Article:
In addition to the breach of the payment clause and the breach of the financial covenant, a more general default event is often included in order to identify a breach of all other obligations of the borrower arising from the loan agreement, such as breaches of obligations. The borrower may endeavor to limit the default to “substantial” infringements and/or negotiate an additional period within which the infringement can be corrected before the delay event occurs. It is therefore important that the borrower carefully compensates for all his obligations under the loan agreement, including restrictions on his ability to manage the property (e.g. B with respect to leasing, disposal and development) and the borrowing of other third-party loan funds. The various guarantees, guarantees and obligations can therefore be modified to ensure that they do not hinder the proper functioning of the borrower or hinder his intentions for the property. As mentioned briefly, cross-default clauses are very favorable to the debtors of the agreements, as they are sufficient to minimize the risk of default in the agreement, but these clauses can have a negative impact on borrowers. For example, due to the domino effect generated by cross-default clauses, a borrower who has obtained multiple credits may be caught in default with all of his loans due to the default of a single loan and lose all of his financial advantage and power. In order to protect borrowers from such negative situations, the parties should negotiate and take certain measures. “Deficiencies are usually noted between the parties and recalled in the safety agreement. Incidents of delay may include, inter alia, that delay occurs when a Contracting Party fails to comply with its obligations under the Treaty, which is also classified as an infringement. Contracts are documents signed “for remuneration”.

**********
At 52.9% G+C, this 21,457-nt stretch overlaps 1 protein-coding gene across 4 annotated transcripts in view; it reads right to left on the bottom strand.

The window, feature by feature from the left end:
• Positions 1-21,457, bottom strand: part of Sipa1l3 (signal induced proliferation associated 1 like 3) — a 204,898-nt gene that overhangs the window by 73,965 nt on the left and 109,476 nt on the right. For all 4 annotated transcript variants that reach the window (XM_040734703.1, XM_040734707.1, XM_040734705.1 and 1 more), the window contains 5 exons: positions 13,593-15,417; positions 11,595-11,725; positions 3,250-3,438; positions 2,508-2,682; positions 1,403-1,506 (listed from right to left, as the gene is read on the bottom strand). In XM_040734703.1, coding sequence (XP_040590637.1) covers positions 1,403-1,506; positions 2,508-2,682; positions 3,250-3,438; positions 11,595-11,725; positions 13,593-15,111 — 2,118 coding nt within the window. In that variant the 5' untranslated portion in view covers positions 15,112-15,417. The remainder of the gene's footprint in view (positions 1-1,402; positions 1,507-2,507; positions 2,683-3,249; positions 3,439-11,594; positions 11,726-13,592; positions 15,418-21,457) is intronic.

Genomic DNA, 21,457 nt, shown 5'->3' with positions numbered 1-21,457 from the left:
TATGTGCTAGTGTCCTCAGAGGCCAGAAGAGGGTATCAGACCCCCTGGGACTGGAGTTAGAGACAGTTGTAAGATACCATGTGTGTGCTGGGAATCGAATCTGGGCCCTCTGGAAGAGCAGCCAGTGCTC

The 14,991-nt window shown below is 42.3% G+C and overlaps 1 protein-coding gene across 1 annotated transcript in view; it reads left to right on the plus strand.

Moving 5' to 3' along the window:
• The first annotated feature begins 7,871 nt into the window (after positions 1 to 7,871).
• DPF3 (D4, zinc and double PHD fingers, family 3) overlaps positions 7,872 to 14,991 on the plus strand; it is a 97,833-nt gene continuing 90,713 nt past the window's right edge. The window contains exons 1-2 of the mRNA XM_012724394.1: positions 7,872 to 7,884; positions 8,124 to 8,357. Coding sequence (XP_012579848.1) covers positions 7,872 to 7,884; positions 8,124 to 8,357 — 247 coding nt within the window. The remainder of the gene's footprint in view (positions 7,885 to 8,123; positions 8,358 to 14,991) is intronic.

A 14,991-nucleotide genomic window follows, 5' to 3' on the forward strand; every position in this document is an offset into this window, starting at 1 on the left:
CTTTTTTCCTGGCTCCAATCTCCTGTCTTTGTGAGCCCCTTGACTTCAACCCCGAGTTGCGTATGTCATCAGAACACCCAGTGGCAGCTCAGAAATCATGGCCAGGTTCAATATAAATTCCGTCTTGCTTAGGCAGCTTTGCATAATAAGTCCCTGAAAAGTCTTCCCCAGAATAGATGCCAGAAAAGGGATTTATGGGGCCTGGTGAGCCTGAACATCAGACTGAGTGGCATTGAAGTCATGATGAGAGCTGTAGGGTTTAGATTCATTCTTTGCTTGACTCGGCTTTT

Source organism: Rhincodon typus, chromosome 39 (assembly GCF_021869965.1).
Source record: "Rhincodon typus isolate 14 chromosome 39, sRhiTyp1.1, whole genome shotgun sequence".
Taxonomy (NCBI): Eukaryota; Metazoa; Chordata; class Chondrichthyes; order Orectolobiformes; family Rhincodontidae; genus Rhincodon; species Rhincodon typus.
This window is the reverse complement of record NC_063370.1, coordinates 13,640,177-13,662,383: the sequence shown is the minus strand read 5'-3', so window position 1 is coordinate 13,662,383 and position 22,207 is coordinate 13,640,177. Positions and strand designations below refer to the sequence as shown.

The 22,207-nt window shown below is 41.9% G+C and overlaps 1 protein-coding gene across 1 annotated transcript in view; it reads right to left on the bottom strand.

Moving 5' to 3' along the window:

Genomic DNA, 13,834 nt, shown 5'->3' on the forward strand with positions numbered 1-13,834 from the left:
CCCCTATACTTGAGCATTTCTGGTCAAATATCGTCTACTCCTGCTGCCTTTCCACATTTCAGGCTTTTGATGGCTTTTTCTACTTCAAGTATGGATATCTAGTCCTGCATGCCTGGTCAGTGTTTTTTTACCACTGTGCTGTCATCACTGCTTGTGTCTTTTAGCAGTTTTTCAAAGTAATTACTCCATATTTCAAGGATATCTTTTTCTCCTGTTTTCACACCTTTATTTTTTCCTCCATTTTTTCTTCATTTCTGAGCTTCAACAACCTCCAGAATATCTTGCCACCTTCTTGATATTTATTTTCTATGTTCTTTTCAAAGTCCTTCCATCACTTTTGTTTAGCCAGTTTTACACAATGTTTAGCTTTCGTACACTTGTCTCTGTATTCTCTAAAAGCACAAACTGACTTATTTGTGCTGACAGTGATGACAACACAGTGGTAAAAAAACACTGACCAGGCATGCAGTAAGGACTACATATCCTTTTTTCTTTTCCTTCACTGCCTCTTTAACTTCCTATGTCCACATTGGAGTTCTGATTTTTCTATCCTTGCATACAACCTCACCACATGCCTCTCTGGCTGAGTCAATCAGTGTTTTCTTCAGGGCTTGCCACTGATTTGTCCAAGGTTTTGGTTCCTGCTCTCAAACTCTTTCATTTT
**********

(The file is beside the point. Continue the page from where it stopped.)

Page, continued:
This means that no one can enter into a contract in which only one party has obligations under the contract, so that if one party is in default with a contract, it affects the actions of the other party. Notwithstanding the occurrence and continuation of an event of default, it is considered that the lender cannot bring an action against the borrower, the project, if no default in the borrower`s loan agreement has occurred and continues. . . .